OKLAHOMA CITY (Reuters) - A former Oklahoma state senator was sentenced on Friday to 37 months in prison after admitting to using his senior position with the Better Business Bureau of Tulsa to embezzle at least $1.8 million, court officials said.
Rick Brinkley of Owasso, who served as a Republican senator, admitted to the embezzlement during a plea deal with prosecutors, officials with the U.S. District Court in Tulsa said on Friday. Judge Claire Eagan also ordered Brinkley to pay restitution of $1.8 million and perform 50 hours of community service.
Brinkley last summer pleaded guilty to five counts of wire fraud and one count of signing a false tax return.
U.S. Attorney Danny Williams previously said that over a nine-year period, Brinkley used Better Business Bureau funds to pay $300,000 on a personal credit card, cashed bureau checks issued for phony invoices and used the business accounts to pay his mortgage and pool expenses.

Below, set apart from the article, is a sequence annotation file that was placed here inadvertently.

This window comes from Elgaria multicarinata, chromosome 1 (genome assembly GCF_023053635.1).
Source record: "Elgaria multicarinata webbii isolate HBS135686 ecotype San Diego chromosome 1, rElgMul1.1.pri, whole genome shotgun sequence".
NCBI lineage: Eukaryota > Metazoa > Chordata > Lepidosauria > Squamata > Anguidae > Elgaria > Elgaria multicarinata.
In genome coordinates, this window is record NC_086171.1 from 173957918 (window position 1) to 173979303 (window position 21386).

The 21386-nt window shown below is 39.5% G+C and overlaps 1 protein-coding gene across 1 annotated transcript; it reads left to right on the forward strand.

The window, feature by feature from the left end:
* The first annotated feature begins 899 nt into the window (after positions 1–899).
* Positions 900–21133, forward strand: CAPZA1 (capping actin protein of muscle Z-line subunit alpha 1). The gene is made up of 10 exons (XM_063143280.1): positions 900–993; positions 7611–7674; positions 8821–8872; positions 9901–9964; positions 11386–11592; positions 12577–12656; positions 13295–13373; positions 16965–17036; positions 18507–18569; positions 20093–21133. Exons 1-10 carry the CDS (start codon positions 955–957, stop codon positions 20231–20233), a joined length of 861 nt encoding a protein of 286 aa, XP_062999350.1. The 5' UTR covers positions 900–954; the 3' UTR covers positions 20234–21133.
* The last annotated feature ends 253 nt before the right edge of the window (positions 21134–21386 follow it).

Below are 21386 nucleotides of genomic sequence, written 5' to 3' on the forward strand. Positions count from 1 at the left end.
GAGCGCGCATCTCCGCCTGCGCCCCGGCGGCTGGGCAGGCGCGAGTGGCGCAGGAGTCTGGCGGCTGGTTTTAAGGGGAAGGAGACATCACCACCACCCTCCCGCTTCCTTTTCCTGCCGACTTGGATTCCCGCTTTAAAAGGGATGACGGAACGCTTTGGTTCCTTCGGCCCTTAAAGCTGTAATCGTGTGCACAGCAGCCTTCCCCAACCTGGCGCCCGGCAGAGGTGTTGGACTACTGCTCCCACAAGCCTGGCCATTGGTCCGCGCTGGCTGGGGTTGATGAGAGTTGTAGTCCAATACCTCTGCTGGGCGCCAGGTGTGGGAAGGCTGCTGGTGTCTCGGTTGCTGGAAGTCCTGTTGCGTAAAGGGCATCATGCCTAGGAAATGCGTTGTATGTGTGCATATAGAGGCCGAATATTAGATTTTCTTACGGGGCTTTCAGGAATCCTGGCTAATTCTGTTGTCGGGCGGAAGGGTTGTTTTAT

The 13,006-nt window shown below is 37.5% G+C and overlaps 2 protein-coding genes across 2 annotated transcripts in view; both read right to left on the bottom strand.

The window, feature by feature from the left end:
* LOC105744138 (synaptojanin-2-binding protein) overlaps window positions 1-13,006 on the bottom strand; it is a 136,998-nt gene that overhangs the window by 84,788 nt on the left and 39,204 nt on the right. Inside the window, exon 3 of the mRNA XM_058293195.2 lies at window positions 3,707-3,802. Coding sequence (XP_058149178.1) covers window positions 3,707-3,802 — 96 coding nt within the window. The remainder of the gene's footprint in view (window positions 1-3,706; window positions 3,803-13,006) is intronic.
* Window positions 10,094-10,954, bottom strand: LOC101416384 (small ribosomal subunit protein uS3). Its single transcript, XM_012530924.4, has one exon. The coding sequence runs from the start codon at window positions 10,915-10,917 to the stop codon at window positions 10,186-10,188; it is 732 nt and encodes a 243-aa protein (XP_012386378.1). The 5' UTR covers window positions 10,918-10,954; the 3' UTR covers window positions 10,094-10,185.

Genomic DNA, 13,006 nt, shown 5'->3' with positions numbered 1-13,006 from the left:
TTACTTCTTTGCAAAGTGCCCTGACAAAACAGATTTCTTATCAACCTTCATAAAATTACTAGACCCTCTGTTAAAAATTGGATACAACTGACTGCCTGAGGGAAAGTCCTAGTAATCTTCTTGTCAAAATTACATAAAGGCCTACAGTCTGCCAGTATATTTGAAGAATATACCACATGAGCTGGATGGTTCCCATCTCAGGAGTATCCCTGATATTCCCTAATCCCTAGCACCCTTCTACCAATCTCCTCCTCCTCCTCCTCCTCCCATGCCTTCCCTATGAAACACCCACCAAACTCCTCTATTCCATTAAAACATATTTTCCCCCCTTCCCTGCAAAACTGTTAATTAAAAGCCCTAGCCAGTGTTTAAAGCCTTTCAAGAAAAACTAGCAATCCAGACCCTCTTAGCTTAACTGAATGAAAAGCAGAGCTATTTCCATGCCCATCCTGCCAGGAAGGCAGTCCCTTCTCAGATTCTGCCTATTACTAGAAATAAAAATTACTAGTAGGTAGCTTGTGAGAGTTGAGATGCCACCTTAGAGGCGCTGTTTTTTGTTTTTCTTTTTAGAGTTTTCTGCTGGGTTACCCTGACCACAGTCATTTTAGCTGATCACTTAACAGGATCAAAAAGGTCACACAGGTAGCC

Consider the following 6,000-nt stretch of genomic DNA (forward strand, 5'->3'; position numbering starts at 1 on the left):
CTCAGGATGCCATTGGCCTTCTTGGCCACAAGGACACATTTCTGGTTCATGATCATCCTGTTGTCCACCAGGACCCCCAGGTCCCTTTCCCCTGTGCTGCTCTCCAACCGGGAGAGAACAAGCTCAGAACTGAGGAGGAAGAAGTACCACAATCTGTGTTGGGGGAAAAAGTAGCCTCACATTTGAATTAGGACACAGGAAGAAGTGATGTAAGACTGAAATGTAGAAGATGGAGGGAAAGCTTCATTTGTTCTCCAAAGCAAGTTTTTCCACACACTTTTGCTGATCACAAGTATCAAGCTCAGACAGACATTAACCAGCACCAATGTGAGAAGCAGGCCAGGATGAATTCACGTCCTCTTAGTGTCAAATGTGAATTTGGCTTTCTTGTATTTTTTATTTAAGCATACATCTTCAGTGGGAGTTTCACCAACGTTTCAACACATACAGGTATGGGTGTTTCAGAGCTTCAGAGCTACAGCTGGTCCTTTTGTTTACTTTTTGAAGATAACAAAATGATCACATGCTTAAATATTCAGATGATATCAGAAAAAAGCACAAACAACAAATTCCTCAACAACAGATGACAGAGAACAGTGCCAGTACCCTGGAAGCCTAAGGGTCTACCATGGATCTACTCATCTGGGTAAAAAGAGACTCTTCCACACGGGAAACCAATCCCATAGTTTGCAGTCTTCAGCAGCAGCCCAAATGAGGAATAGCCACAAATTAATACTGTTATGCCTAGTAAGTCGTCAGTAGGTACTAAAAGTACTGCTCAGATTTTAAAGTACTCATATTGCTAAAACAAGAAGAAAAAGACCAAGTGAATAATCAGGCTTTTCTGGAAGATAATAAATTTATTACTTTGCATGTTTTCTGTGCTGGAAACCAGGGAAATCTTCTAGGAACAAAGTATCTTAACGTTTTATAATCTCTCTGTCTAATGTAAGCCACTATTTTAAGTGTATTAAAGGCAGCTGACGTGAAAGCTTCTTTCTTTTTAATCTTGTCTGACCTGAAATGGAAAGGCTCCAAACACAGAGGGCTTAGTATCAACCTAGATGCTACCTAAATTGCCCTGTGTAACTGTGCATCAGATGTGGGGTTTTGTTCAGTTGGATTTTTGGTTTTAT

Brinkley’s defense team previously said the former senator decided to plead guilty because it was in the best interest of his family and friends. He resigned last August from the state Senate.
“Defendant Brinkley devised and intended to devise a scheme and artifice to defraud the BBB and obtain money and property by means of materially false and fraudulent pretenses, representation, and promises,” the original indictment said.
Brinkley, a state senator since 2010 who served as the vice chairman of the Senate Finance Committee, worked for the Better Business Bureau for more than 15 years, including 12 as chief executive.
“It is without question that Mr. Brinkley’s fraudulent criminal behavior over many years has severely damaged BBB Tulsa,” the organization said in its victim impact statement, citing a resulting loss of more than 500 members.
Brinkley’s attorney Mack Martin previously said his client has since completed an in-patient gambling addiction treatment program.